EU will seek to preserve the JCPOA without US

EU will seek to preserve the JCPOA without US
ID : N-1663 Date : 2018/04/24 - 14:42

(Persia Digest) – In an interview with Persia Digest, Richard Murphy said: “Trump's nomination of Pompeo as Secretary of State and choice of Bolton as National Security Advisor do not signal his decision to withdraw from the JCPOA.”

Donald Trump will be deciding the fate of the 2015 Iran nuclear deal, officially known as the JCPOA, on 12 May 2018 and whether the US will decertify and withdraw from the multilateral agreement. Recently “The Washington Post” wrote that Trump will exit from the deal. But, “The Economist” writes that staying in the deal is also a possibility. The EU signatories to the deal have increasingly tried to keep and implement the JCPOA. Emanuel Macron and Angela Merkel are planning separate trips to Washington at the end of April to try and keep President Trump in the deal. A diplomatic source in Washington has told RIA Novosti that the EU has no plans to renegotiate the JCPOA with Iran. Keeping this in mind:

Persia Digest has conducted an interview on the future of the Iran nuclear deal with Richard Murphy who has retired after a 34-year career in the US Foreign Service. Between 1983 and 1989, he was assistant secretary of state for Near East and South Asian affairs.

You can read the interview here:

Are Trump’s recent decisions in appointing his new Foreign Minister and choosing John Bolton as National Security Advisor an indication that he may withdraw from the JCPOA? How will these US cabinet turnovers affect relations between Iran and the US in general, and the JCPOA in particular?

Trump's nomination of Pompeo as Secretary of State and choice of Bolton as National Security Advisor shows his preference for hard charging and hard line officials. These decisions do not signal his decision to withdraw from the JCPOA. He made explicit his personal dislike of that accord during his election campaign and often repeated that position since he came into office.

What lies behind EU reasons for keeping the JCPOA and their difference in behavior with Trump regarding the agreement?

I believe that the EU's reasons for keeping the JCPOA are both because they view it as the best possible result of their prolonged and intensive negotiations with Iran as well as their appreciation of the economic benefits it will bring to their exporters.

If Trump withdraws from the JCPOA, how will the EU respond? Will it align itself with Trump?

It is difficult to predict the EU response if Trump withdraws from the JCPOA. On balance I believe that they will seek to preserve the accord without US participation including exploring ways to improve its terms and duration.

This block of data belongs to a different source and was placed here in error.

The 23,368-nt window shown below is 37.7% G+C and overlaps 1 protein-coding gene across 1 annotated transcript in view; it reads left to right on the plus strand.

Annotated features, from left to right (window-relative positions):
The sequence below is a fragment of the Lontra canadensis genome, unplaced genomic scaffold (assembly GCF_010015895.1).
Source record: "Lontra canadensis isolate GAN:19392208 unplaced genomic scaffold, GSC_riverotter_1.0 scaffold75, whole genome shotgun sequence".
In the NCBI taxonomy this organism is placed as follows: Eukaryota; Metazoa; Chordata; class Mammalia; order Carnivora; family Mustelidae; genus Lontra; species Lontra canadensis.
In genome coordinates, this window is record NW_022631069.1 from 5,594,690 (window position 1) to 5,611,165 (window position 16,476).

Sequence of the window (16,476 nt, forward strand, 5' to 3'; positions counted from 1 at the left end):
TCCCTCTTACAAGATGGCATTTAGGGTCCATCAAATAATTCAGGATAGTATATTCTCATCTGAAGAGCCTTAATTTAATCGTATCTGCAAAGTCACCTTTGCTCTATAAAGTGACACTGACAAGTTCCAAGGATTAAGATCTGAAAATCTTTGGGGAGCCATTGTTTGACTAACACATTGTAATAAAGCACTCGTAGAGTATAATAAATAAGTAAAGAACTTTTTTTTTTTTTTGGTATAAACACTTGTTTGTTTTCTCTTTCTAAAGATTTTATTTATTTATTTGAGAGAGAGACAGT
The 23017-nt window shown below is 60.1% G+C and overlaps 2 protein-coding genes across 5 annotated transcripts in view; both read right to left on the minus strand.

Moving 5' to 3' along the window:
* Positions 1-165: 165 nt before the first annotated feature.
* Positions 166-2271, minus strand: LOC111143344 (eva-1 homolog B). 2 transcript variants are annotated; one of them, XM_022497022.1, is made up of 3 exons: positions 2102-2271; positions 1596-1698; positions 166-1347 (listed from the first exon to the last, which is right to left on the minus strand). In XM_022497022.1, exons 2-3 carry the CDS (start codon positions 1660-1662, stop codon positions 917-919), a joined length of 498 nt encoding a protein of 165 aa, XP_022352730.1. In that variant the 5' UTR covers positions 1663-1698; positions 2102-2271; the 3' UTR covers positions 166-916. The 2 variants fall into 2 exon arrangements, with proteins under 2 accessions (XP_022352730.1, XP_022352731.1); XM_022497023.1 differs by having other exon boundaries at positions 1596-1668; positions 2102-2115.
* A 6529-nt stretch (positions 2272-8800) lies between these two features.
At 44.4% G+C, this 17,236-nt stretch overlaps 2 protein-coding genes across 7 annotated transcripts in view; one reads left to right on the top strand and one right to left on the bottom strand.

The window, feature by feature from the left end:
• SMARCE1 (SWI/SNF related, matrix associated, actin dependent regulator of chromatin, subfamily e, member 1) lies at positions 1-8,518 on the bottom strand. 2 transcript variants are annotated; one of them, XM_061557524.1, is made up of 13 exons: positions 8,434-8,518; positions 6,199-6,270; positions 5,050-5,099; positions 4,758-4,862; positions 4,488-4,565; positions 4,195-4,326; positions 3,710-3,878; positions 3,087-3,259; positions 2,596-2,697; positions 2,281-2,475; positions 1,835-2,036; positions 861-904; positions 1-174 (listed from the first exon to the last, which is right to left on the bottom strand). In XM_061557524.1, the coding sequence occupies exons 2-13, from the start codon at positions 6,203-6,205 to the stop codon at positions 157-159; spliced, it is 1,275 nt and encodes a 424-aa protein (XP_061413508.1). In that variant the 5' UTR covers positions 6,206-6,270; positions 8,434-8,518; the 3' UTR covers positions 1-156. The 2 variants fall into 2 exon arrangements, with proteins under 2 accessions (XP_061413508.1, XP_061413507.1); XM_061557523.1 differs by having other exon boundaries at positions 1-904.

The US Ambassador to the UN, Nikki Haley, has said those who say a US exit from the deal will send signals to North Korea that US commitments to its agreements cannot be relied upon are totally wrong; to the contrary, it will send the message that the US is ready for negotiations and will not accept a bad deal. She has stated: “A strong leadership towards Tehran will yield better results with Pyongyang.” How do you believe the Iran deal will affect talks with North Korea?

I am not able to predict North Korean reactions to a US withdrawal from the JCPOA.

Read more: 

► US concerns have nothing to do with the JCPOA

The head of the Atomic Energy Organization of Iran, Ali Akbar Salehi, has said: “Our enemies must know that if the JCPOA is overturned (albeit we do not pursue such a goal), our top officials can decide, under such special circumstances, to respond accordingly to those who withdraw from the deal.” Although Mr Salehi’s comments are not very lucid, but what is your opinion on a US withdrawal and the approach Iran should take? What options will Iran have?

As an initial step Iran will likely abandon seeking commercial deals with the US.

Stephen Walt, American Professor of international relations at Harvard University's John F Kennedy School of Government, has written in his latest article in “Foreign Policy” that a war between Iran and the US is not probable; but the danger is higher here than it is with a US-N Korea war. Should the US decertify and destroy the JCPOA multilateral agreement, what do you think are the chances of a military confrontation between Iran and the US?

The Middle East will likely see continuing proxy wars and not a direct confrontation between the US and Iran. As it has in the past, the US will do its best to restrain Israel from initiating a conflict with Iran.

Richard Murphy retired after a 34-year career in the US Foreign Service. He was posted to Salisbury, in the former Southern Rhodesia; Beirut, Lebanon; Aleppo, Syria; Jeddah, Saudi Arabia; and Amman, Jordan. He joined the Council on Foreign Relations in NY after retirement in 1989. Amb. Murphy is a three-time recipient of the President's Distinguished Service Award and a two-time recipient of the State Department's Superior Honor Award.


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